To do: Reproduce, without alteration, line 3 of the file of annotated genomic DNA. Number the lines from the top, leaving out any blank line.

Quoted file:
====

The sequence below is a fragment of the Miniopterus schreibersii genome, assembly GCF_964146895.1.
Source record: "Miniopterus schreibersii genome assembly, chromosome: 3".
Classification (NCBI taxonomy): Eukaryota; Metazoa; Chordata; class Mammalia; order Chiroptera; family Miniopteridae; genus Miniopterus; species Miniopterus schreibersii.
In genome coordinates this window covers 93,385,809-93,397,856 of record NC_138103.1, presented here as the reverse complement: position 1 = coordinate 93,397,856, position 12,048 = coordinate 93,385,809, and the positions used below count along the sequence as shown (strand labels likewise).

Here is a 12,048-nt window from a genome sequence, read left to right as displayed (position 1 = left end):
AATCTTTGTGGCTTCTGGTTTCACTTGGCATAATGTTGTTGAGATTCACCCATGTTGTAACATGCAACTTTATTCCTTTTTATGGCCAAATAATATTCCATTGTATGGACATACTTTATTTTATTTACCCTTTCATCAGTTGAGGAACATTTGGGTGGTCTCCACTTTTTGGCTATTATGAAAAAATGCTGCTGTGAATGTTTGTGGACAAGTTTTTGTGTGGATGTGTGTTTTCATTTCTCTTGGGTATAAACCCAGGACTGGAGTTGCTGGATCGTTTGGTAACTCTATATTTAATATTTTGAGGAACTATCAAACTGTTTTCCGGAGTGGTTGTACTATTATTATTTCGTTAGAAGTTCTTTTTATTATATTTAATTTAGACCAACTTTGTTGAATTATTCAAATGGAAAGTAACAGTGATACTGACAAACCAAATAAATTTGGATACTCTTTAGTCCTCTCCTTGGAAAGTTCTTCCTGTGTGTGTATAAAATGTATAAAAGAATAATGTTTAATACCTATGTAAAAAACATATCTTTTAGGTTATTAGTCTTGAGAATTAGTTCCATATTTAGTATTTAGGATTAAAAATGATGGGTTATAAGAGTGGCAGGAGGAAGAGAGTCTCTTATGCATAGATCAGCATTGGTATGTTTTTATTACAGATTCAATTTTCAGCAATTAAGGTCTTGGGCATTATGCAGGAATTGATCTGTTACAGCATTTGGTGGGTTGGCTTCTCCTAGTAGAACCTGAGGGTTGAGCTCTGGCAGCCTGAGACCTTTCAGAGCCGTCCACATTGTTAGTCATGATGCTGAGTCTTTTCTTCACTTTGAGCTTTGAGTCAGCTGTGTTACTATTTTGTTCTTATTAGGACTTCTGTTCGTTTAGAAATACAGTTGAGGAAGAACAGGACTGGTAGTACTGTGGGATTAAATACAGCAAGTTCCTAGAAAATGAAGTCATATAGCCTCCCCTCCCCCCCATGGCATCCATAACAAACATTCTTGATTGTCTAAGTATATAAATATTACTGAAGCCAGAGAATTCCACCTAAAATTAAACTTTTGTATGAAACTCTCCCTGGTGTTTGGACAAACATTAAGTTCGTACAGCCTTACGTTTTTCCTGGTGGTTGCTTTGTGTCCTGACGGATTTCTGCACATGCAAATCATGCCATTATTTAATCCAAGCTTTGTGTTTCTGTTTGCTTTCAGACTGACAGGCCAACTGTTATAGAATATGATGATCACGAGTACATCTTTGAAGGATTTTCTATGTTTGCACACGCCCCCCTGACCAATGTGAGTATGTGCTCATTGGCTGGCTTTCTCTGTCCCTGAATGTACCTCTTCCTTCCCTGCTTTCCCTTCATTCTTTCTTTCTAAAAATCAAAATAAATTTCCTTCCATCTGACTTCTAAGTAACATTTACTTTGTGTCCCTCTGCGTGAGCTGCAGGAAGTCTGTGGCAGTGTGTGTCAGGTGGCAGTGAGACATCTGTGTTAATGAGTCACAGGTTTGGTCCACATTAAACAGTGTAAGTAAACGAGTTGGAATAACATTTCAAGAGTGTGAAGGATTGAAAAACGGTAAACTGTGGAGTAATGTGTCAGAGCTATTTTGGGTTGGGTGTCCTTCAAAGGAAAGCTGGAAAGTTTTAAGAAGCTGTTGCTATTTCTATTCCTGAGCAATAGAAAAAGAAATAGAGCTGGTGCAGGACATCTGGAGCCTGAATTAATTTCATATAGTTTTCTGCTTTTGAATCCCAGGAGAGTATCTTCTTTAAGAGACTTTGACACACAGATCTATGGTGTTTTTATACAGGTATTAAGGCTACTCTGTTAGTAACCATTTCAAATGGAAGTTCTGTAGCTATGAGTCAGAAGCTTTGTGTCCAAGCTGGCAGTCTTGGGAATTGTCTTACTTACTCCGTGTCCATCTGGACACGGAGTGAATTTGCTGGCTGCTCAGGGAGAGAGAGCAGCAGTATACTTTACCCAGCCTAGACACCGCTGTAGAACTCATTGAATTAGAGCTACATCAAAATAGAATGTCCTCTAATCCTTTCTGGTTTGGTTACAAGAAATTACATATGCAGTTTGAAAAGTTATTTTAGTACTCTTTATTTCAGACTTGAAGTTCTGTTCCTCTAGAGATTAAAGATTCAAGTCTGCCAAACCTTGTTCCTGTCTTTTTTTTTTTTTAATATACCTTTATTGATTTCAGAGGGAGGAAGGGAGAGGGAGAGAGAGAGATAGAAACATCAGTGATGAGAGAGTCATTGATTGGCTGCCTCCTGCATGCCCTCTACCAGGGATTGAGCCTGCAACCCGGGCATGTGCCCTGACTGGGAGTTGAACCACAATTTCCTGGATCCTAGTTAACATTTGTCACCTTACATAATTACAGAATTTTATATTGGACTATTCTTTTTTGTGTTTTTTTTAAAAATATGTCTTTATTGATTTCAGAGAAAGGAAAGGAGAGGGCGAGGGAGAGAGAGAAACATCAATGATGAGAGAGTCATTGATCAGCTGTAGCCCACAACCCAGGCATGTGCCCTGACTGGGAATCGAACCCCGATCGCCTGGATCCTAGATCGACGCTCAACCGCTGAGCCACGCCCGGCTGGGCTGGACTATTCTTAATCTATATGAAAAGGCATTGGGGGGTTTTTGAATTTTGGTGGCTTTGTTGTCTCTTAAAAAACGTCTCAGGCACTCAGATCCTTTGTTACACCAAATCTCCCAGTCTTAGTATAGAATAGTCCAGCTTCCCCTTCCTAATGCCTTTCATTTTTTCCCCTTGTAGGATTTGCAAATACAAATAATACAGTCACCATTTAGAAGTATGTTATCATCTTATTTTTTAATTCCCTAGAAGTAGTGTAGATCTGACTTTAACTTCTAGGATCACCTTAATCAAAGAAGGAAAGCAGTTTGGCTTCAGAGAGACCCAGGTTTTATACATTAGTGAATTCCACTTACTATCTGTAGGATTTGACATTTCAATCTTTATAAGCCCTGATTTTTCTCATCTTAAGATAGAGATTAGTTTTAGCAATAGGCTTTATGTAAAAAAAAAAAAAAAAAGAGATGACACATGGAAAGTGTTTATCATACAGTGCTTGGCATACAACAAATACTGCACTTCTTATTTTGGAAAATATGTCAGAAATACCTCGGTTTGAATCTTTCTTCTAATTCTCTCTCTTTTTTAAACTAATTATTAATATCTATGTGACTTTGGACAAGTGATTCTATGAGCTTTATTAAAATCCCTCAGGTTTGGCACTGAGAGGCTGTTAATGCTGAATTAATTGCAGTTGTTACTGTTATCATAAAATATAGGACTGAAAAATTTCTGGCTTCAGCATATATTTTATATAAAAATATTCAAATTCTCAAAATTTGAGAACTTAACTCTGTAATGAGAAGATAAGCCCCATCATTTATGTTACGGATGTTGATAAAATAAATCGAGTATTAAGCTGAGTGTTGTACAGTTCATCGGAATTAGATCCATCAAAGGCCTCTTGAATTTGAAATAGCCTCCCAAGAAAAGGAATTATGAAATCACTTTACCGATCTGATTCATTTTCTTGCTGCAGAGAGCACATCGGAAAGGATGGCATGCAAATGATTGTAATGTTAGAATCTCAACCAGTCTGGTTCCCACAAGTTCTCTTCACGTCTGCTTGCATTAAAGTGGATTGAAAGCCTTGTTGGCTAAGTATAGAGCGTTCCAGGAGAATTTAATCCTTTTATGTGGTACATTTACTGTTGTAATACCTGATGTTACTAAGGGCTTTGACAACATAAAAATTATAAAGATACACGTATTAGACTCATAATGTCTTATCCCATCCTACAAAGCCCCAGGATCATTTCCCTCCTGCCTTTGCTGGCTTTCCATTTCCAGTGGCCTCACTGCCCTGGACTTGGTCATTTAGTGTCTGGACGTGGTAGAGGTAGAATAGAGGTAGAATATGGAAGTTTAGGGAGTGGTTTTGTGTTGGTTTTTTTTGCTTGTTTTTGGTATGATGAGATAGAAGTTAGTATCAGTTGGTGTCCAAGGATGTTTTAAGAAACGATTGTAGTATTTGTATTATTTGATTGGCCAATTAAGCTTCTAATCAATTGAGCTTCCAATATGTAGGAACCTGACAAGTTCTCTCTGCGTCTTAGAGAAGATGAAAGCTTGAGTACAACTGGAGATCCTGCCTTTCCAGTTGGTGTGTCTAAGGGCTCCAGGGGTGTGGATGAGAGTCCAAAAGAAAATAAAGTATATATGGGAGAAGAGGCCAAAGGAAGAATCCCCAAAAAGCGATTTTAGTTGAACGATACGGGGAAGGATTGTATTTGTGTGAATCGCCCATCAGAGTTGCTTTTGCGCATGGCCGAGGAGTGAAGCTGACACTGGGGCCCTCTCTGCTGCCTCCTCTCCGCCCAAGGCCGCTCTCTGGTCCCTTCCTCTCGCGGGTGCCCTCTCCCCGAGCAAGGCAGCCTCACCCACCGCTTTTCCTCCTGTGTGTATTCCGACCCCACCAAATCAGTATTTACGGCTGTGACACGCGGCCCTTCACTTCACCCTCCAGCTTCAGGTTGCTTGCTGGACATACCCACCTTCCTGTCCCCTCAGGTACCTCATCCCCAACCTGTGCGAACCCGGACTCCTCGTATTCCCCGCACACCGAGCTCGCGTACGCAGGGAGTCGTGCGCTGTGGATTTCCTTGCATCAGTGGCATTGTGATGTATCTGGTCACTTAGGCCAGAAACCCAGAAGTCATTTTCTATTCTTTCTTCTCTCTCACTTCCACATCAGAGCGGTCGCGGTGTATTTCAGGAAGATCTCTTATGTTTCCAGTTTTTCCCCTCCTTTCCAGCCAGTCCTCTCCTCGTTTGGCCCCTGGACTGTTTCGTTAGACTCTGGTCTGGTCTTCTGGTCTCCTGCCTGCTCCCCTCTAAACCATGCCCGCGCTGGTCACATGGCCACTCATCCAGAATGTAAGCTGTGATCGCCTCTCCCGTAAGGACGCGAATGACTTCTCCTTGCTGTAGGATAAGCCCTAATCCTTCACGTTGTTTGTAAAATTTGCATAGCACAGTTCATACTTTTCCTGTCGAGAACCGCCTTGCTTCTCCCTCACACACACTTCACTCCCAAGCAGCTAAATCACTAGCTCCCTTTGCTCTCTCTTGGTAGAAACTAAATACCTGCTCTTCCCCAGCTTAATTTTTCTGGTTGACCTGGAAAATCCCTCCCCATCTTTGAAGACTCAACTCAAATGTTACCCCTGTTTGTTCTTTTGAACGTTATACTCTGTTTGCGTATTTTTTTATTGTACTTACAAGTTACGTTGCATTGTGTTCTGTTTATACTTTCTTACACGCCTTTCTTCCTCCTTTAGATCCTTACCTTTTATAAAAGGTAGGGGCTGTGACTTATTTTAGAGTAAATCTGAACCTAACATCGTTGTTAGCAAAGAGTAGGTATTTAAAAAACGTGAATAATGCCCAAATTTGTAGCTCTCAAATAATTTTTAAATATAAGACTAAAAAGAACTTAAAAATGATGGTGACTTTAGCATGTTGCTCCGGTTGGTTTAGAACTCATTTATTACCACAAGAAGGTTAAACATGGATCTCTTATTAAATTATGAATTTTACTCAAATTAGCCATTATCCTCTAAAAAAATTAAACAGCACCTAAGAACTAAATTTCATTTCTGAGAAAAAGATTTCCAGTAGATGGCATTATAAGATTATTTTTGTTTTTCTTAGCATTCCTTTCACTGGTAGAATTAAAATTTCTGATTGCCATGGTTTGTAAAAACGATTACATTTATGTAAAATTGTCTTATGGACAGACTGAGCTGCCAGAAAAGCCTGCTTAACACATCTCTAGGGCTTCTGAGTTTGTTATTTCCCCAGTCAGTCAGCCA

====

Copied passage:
Classification (NCBI taxonomy): Eukaryota; Metazoa; Chordata; class Mammalia; order Chiroptera; family Miniopteridae; genus Miniopterus; species Miniopterus schreibersii.